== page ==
War of the Spark preview season rages on, and there is no shortage of incredible-looking cards looming on the horizons of Standard. The one previewed card that excites me the most is Vivien, Champion of the Wilds. While I don’t believe this new planeswalker will be as dominating as its five-mana counterpart, I think there is real potential for it to be a card you’ll play against early and often.
When inspecting any of the new planeswalkers, the natural place to begin evaluation is by looking at their static ability. Viven shines here, as the ability to grant all of your creatures flash will likely make it one of the most difficult cards to navigate around in all of Standard. This ability seems to have relevance against every existing strategy that I can think of. From giving you the ability to maneuver around sweepers to ambushing creatures that dare to get into the red zone against your open mana, Vivien on a battlefield with untapped mana is a scary thing to face down.
The first place my mind went after looking at this ability is how can we maximize the potential to blow out unsuspecting opponents. The card that I most see as being a nightmare when cast at instant speed is Lyra Dawnbringer, who was actually employed in a very similar manner in an Azorius Flash deck shortly after Dominaria was released. There’s palpable tension that occurs when you force your opponent to either attack with a single creature and get destroyed by the first-striking Angel or send their team into a Settle the Wreckage, and this was the main point of strength for the short-lived archetype.
The next card that seems like an almost effortless pairing with the core of Lyra and Vivien is Shalai, Voice of Plenty.
Generally speaking, Vivien will be able to make any creature with a spell-like ability much better by greatly increasing the flexibility in which you can deploy them. Kraul Harpooner can wreak havoc after Mono-Blue Aggro has attacked with their small fliers, Knight of Autumn can jump into the fray to destroy a fresh Wilderness Reclamation before it gets even a single untap, and Growth-Chamber Guardian can be given new windows to leap onto the battlefield and adapt while the opponent is tapped out.
Moving on to the +1 ability, we find what is very likely the highest-variance aspect of the new planeswalker. Vigilance and reach will sometimes be irrelevant abilities when you’re up against Esper Control or Simic Nexus, but that won’t always be the case. When playing creature mirrors, the addition of vigilance onto your most powerful creature can make racing exceptionally difficult, especially in conjunction with the ability to leave your mana up thanks to Vivien’s static ability.
While I’d expect the reach aspect to be a little less valuable, it will also have its moments. Mono-Blue Aggro is a deck built around abusing the lack of flying in current Standard and there are a few other impact flyers lurking around the peripheries of the format. Ultimately, the +1 is not the ability that draws you to play Vivien, but I believe it has enough utility to avoid being prohibitively bad.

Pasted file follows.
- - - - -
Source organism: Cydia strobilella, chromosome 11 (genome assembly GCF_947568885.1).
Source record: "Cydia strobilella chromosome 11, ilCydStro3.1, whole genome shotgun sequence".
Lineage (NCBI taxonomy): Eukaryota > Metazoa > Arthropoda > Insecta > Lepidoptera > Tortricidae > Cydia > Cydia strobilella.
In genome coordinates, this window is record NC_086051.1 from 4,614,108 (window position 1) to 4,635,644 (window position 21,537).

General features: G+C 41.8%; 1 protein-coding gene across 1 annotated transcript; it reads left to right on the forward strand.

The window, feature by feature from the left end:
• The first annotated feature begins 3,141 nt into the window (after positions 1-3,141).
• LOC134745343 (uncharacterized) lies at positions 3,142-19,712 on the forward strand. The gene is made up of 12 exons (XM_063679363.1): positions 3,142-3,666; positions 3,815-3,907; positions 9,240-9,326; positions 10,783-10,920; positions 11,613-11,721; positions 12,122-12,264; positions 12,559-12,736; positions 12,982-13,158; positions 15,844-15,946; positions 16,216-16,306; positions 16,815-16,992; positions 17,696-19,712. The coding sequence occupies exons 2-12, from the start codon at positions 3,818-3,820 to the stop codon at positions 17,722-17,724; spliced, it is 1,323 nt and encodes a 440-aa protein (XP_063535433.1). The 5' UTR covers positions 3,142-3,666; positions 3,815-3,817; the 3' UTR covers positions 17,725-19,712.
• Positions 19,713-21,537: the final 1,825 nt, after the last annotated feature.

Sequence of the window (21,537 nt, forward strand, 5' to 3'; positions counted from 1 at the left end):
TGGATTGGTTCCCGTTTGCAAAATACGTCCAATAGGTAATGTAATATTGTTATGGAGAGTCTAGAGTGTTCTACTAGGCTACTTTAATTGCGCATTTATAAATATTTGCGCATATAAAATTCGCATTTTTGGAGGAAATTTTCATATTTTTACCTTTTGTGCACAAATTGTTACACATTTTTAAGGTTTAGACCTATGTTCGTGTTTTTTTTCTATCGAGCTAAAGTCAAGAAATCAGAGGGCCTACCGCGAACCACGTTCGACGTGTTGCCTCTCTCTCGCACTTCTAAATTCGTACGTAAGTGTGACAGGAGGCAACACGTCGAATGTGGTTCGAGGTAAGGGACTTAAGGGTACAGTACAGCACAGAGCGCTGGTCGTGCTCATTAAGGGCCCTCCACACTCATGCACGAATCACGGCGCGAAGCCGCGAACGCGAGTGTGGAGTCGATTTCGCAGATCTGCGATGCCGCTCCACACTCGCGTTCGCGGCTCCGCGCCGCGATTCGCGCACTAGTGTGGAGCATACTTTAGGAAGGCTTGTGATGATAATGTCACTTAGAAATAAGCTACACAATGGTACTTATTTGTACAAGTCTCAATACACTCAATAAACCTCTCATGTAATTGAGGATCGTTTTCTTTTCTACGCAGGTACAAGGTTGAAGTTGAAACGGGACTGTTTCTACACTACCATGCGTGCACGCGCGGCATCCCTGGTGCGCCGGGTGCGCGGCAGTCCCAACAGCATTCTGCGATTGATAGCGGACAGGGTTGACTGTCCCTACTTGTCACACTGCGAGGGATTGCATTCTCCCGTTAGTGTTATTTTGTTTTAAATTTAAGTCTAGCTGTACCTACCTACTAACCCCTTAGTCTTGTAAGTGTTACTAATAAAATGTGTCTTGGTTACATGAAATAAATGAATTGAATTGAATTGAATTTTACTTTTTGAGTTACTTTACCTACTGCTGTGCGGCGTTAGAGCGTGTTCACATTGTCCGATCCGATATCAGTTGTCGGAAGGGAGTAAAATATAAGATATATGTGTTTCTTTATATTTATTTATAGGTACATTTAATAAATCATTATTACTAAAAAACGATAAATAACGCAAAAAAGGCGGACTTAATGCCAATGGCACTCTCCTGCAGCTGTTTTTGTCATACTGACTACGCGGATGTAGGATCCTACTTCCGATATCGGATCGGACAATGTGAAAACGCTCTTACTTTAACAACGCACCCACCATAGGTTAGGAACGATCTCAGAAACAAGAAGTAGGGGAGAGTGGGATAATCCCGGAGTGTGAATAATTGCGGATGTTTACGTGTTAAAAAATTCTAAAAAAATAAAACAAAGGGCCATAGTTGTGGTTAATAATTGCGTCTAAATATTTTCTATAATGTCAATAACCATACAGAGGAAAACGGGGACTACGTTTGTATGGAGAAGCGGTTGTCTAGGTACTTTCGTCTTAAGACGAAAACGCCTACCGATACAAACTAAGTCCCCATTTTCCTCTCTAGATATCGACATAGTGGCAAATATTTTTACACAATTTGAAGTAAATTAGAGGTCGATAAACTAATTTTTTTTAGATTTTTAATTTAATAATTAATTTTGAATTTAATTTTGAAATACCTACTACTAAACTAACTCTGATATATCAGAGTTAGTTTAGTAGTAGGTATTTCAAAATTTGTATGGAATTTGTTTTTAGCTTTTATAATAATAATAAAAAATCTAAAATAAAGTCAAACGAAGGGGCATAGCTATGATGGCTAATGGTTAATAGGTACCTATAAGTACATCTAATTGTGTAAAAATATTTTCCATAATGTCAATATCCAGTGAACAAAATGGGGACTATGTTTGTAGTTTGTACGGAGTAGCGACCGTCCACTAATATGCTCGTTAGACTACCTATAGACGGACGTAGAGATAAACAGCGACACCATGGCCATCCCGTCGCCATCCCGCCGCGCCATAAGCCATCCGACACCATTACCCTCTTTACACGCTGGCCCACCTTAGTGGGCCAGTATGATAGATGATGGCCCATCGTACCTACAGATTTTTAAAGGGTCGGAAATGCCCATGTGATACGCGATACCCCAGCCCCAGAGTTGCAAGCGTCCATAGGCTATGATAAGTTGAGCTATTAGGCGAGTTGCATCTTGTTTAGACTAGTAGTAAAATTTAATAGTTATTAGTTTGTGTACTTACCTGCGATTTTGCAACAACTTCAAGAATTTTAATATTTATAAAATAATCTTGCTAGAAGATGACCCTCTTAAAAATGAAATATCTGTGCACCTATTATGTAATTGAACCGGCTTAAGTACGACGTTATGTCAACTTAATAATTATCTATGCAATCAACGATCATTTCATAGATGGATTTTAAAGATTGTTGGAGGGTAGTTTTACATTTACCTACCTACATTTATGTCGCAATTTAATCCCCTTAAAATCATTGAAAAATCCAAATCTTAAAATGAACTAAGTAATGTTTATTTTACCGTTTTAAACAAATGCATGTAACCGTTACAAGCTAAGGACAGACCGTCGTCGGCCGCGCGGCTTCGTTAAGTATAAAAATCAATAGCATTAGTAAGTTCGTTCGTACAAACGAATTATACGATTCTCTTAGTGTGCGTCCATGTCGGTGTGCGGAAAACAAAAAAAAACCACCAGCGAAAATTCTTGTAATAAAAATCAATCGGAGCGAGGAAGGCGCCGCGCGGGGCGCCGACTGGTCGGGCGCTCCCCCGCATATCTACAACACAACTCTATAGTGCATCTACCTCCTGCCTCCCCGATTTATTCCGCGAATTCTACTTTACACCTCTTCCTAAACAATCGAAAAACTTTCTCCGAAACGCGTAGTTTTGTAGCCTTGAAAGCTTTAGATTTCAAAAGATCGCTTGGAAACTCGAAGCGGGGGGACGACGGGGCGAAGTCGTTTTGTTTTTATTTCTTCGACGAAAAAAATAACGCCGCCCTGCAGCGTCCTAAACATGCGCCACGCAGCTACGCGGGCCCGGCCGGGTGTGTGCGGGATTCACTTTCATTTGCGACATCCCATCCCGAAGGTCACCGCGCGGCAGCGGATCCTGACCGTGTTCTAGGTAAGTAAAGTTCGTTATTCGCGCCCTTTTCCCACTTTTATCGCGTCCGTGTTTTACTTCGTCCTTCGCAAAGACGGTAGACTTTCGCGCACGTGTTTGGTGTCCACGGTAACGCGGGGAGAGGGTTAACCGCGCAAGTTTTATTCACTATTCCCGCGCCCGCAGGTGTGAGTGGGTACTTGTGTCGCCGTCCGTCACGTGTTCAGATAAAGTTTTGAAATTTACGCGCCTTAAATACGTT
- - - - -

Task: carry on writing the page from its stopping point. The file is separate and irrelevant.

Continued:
Vivien’s final ability is the card advantage-accruing -2. The first and most obvious aspect is how this demands you play a large number of creatures to avoid whiffing, but I don’t look at this as much of a cost. While it’s more subtle, the static ability was already pushing you in the direction of loading up on creatures. Looking at some previous work from Frank Karsten, playing a deck with 26 creatures should let you hit 83.26% of the time, and while this is reasonably consistent, I’d err on the side of playing too many creatures rather than too few.
One aspect of this ability that I like is how Vivien’s play pattern will make it hard for redundant copies to get stuck in your hand. With four starting loyalty on Vivien, it’s relatively painless to downtick twice before deploying your backup copy. This type of fluid gameplay encourages you to play the maximum amount of copies and really lean in to making Vivien one of the centerpieces of your strategy.
Having the card advantage tied to a minus ability does hamstring the ability for Vivien to run away with the game by itself. Should you not have a backup copy and want to keep your planeswalker around for a third downtick, you’ll need to keep her on the battlefield for a total of five turns. This type of delay on returns means that Viven does not let you keep up with the premier card advantage engines of Standard like most existing planeswalkers and Search for Azcanta, so you’ll need to press the advantage that the flash ability gives you to close the game quickly against more powerful midrange decks.
With all these potential applications in mind, here’s my first draft for a Selesnya shell that tries to maximize the power of Vivien.
- 4 Llanowar Elves
- 4 Wildgrowth Walker
- 4 Merfolk Branchwalker
- 4 Jadelight Ranger
- 3 Lyra Dawnbringer
- 3 Shalai, Voice of Plenty
- 4 Resplendent Angel
- 1 Trostani Discordant
While we’ve spent a lot of time looking at the particulars of all the abilities at play on the new Vivien, it’s important to view these abilities through the lens of how much you have to invest to gain access to them. As a three-mana planeswalker that shares a color with Llanowar Elves, the amount of power required to see play is significantly lowered. While you don’t have the powerful inevitability that an ultimate provides, combining flash with modest card advantage and combat-altering stats forms a card that I think we’ll see plenty of in the years to come.